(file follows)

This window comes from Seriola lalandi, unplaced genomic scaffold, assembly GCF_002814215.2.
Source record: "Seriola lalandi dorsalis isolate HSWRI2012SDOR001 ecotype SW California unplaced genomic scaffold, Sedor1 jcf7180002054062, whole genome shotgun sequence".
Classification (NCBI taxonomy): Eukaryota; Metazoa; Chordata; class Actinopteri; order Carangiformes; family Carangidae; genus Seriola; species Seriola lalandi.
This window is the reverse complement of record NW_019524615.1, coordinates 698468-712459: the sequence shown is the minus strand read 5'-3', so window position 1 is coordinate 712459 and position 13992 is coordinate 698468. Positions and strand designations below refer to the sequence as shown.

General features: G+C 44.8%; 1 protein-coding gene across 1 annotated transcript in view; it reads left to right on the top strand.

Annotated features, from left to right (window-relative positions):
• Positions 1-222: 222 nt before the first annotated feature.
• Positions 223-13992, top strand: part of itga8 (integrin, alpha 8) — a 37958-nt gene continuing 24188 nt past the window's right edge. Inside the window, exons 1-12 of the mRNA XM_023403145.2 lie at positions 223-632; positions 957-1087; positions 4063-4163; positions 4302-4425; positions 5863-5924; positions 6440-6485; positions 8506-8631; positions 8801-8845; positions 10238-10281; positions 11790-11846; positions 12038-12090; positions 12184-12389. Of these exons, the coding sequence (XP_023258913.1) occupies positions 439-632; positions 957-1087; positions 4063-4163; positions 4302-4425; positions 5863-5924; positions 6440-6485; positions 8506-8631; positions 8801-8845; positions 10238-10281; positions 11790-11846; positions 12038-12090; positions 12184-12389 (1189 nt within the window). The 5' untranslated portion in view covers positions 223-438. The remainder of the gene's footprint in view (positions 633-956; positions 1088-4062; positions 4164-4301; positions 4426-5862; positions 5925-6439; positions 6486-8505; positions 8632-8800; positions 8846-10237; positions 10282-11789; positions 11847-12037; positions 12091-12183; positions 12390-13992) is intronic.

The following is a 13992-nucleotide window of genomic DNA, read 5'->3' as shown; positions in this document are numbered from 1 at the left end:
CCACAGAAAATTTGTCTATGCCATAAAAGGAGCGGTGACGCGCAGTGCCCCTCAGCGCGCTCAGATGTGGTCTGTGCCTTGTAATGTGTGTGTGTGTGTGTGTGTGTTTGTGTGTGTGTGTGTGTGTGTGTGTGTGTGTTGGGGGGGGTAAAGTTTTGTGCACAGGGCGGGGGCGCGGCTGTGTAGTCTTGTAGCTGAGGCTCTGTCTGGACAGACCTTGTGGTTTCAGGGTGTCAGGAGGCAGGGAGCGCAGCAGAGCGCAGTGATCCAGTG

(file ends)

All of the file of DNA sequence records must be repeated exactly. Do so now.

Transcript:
This window comes from Seriola lalandi, unplaced genomic scaffold, assembly GCF_002814215.2.
Source record: "Seriola lalandi dorsalis isolate HSWRI2012SDOR001 ecotype SW California unplaced genomic scaffold, Sedor1 jcf7180002054062, whole genome shotgun sequence".
Classification (NCBI taxonomy): Eukaryota; Metazoa; Chordata; class Actinopteri; order Carangiformes; family Carangidae; genus Seriola; species Seriola lalandi.
This window is the reverse complement of record NW_019524615.1, coordinates 698468-712459: the sequence shown is the minus strand read 5'-3', so window position 1 is coordinate 712459 and position 13992 is coordinate 698468. Positions and strand designations below refer to the sequence as shown.

General features: G+C 44.8%; 1 protein-coding gene across 1 annotated transcript in view; it reads left to right on the top strand.

Annotated features, from left to right (window-relative positions):
• Positions 1-222: 222 nt before the first annotated feature.
• Positions 223-13992, top strand: part of itga8 (integrin, alpha 8) — a 37958-nt gene continuing 24188 nt past the window's right edge. Inside the window, exons 1-12 of the mRNA XM_023403145.2 lie at positions 223-632; positions 957-1087; positions 4063-4163; positions 4302-4425; positions 5863-5924; positions 6440-6485; positions 8506-8631; positions 8801-8845; positions 10238-10281; positions 11790-11846; positions 12038-12090; positions 12184-12389. Of these exons, the coding sequence (XP_023258913.1) occupies positions 439-632; positions 957-1087; positions 4063-4163; positions 4302-4425; positions 5863-5924; positions 6440-6485; positions 8506-8631; positions 8801-8845; positions 10238-10281; positions 11790-11846; positions 12038-12090; positions 12184-12389 (1189 nt within the window). The 5' untranslated portion in view covers positions 223-438. The remainder of the gene's footprint in view (positions 633-956; positions 1088-4062; positions 4164-4301; positions 4426-5862; positions 5925-6439; positions 6486-8505; positions 8632-8800; positions 8846-10237; positions 10282-11789; positions 11847-12037; positions 12091-12183; positions 12390-13992) is intronic.

The following is a 13992-nucleotide window of genomic DNA, read 5'->3' as shown; positions in this document are numbered from 1 at the left end:
CCACAGAAAATTTGTCTATGCCATAAAAGGAGCGGTGACGCGCAGTGCCCCTCAGCGCGCTCAGATGTGGTCTGTGCCTTGTAATGTGTGTGTGTGTGTGTGTGTGTTTGTGTGTGTGTGTGTGTGTGTGTGTGTGTGTTGGGGGGGGTAAAGTTTTGTGCACAGGGCGGGGGCGCGGCTGTGTAGTCTTGTAGCTGAGGCTCTGTCTGGACAGACCTTGTGGTTTCAGGGTGTCAGGAGGCAGGGAGCGCAGCAGAGCGCAGTGATCCAGTG